Paste’s ABCs of Horror 2 is a 26-day project that highlights some of our favorite horror films from each letter of the alphabet. The only criteria: The films chosen can’t have been used in 2019’s Century of Terror, a 100-day project to choose the best horror film of every year from 1920-2019, nor last year’s first ABCs of Horror project. With many heavy hitters out of the way, which movies will we choose?
There’s a kind of expectation among horror fans that the average piece of horror cinema should entertain as much as it terrifies; should titillate as much as it repulses. The most visceral nature of the genre is only fleetingly embraced in truth, because the average fan doesn’t often want to descend completely into unrestrained cruelty, sadism or social commentary. Each thrust of the knife is primarily meant to send a giddy little misanthropic thrill through the audience, not make them feel genuinely uncomfortable or burdened with excess empathy for the body being torn apart by the blade. As Paste movies editor Jacob Oller recently observed in a conversation about the genre, “most people want ‘fun’ horror, not ‘ruin your night’ horror.”
Starry Eyes is unabashedly the latter, and that can’t help but limit its mass appeal on some level. Kevin Kölsch and Dennis Widmyer’s 2014 psychological horror thriller is a story of sacrifice and transformation in the name of achieving one’s ambitions, at the cost of your soul. It’s an obvious metaphor for the way the Hollywood system chews up, degrades and spits out its would-be talent as they debase themselves in an effort to break through, abandoning whatever ideals they once possessed in the process. It’s a film about Tinseltown’s ability to psychologically break all who dare to dream, and rebuild them into something far worse. And the last word that anyone is using to describe it is “fun.”
Starry Eyes is the story of Sarah (Alexandra Essoe), an aspiring leading lady stuck in the same kind of dead-end waitressing job as so many thousands (or millions) of other L.A. inhabitants. She treads water in her soul-deadening work, searching for auditions that seem perpetually out of reach, obviously inadequate among a sea of other young women who look and sound exactly like her. Sarah has a dream, but she has no dynamism, and it should be obvious to anyone who sees her that she’s simply not going to make it in this town. Her friends, meanwhile, are no help—they’re equally career minded and lacking in any kind of empathy for Sarah’s struggles, even as they casually land jobs that she would perceive as her “big break.” It’s clear that something has to give—either Sarah needs to give up, or she needs a powerful intercession on her behalf. And wouldn’t you know it, one just happens to be available … with a monstrous price.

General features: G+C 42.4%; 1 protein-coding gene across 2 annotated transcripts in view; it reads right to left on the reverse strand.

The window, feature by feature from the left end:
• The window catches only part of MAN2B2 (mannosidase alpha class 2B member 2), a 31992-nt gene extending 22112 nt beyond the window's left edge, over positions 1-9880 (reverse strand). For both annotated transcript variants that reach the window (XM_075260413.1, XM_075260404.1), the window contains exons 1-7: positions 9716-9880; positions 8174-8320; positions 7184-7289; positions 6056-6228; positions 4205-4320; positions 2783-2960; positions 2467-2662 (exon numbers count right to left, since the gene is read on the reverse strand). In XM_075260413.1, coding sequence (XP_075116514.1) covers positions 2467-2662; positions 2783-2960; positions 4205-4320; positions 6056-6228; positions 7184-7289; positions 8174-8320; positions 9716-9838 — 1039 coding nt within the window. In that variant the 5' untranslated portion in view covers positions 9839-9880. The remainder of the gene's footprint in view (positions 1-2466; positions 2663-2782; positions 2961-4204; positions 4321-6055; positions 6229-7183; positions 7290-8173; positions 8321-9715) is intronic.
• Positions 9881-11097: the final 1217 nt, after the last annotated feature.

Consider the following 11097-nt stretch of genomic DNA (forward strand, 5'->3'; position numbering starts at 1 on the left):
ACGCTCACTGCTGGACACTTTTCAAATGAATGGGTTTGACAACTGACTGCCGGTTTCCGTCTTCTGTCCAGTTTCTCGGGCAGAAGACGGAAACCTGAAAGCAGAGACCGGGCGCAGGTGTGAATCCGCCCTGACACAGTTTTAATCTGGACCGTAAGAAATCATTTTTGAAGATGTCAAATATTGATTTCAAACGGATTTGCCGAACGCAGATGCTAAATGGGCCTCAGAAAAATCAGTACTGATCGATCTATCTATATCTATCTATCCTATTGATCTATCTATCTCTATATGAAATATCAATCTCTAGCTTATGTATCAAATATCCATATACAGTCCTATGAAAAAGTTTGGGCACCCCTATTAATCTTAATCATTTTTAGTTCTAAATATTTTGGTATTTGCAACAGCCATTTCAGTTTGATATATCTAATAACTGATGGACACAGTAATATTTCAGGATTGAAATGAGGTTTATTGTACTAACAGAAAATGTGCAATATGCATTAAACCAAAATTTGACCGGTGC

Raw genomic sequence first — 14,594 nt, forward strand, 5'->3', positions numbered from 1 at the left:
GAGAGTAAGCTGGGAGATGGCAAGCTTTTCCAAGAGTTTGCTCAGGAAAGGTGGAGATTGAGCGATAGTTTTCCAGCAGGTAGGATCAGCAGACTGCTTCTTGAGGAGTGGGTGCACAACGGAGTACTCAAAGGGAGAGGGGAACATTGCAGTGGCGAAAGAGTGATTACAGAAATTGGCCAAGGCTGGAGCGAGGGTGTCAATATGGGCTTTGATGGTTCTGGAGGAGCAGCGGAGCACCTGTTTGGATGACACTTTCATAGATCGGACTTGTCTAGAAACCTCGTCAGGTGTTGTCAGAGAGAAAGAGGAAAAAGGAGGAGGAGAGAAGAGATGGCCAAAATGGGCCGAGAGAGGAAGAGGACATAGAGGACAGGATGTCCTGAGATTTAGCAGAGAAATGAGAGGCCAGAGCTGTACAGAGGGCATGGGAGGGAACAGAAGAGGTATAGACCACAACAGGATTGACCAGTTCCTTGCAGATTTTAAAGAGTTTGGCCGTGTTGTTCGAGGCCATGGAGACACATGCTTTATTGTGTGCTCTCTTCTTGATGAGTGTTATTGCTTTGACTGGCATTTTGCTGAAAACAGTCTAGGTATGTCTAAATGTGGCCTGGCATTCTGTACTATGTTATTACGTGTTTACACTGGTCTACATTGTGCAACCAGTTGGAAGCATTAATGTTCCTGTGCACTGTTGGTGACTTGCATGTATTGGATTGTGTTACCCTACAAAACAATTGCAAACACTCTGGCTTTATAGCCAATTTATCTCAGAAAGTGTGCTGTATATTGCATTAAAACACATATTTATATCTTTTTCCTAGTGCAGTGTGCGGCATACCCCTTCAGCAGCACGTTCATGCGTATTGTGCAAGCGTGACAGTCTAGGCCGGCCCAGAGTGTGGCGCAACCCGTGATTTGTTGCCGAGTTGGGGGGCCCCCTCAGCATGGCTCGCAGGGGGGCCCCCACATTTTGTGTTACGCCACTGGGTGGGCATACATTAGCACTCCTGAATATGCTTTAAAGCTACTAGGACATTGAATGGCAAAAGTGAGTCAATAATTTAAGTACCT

In terms of archetypes, this is a story we’ve all heard before, all the way back to Doctor Faustus—success, power and happiness are all within reach for those who are desperate enough to strike a bargain with the infernal powers. In Sarah’s case, she gets a callback for a part where she blew the first audition in spectacular fashion, only to be told that the job is waiting for her … if she’s willing to prove her commitment toward transformation. So begins Sarah’s physical, mental and spiritual decay, as she initially resists and then greedily gives in to a sinister agenda.
One could perhaps tell this sort of story as a horror comedy by approaching the material in a fundamentally different manner, but Starry Eyes is quite sober, preferring its audience to experience genuine discomfort rather than tawdry thrills. One might expect to be rooting for Sarah to gorily dispatch the Hollywood sycophants in her orbit, but instead the viewer becomes fixated on the impending doom of Sarah’s final loss of humanity—the surrender of everything that makes a person, a person. There’s no dark, cynical humor to be found in the moment that our protagonist finally takes up the knife and uses it on another human being—only the squelchy, ultra-realistic moment of no return, when Starry Eyes fully reaches its status as a modern horror tragedy. There’s probably some viewer out there who would try to spin Sarah’s transformation as “empowering,” but it should absolutely not be interpreted that way—instead, it implies that only by becoming a collaborator with evil does someone rise in an evil system.
Integral to it all is Alexandra Essoe, who perfectly expresses the vulnerability inherent in Sarah’s weak-willed pursuit of success and fame. It’s a stunning, nuanced performance that grapples with the frailty of Sarah’s sense of identity and self-worth, eliciting sympathy, and then pity, and then revulsion as she steadily embraces the worst aspects of her world, stripped of any earnestness that might still have existed within her. Presumably, it’s a performance that also impressed horror luminary Mike Flanagan, who went on to cast Essoe in a pitch-perfect rendition of Shelley Duvall’s Wendy Torrance in 2019’s Doctor Sleep, and recently in his Netflix hit Midnight Mass. In a film full of more labored imitations, Essoe’s effortless assumption of the character speaks to the same depth of talent on display in Starry Eyes.
This is a film that takes you on a journey with its protagonist, and it’s not going to be a pleasant trip. Starry Eyes is not a horror flick one recommends to friends for casual, low-stakes entertainment, but it is an impeccably crafted examination of how “good people” are all too often willing to compromise their ideals, and their humanity itself, in order to ascend. Would you be willing to do the same? And do you really believe yourself, when you say “no”?
Jim Vorel is a Paste staff writer and resident horror guru. You can follow him on Twitter for more film and TV writing.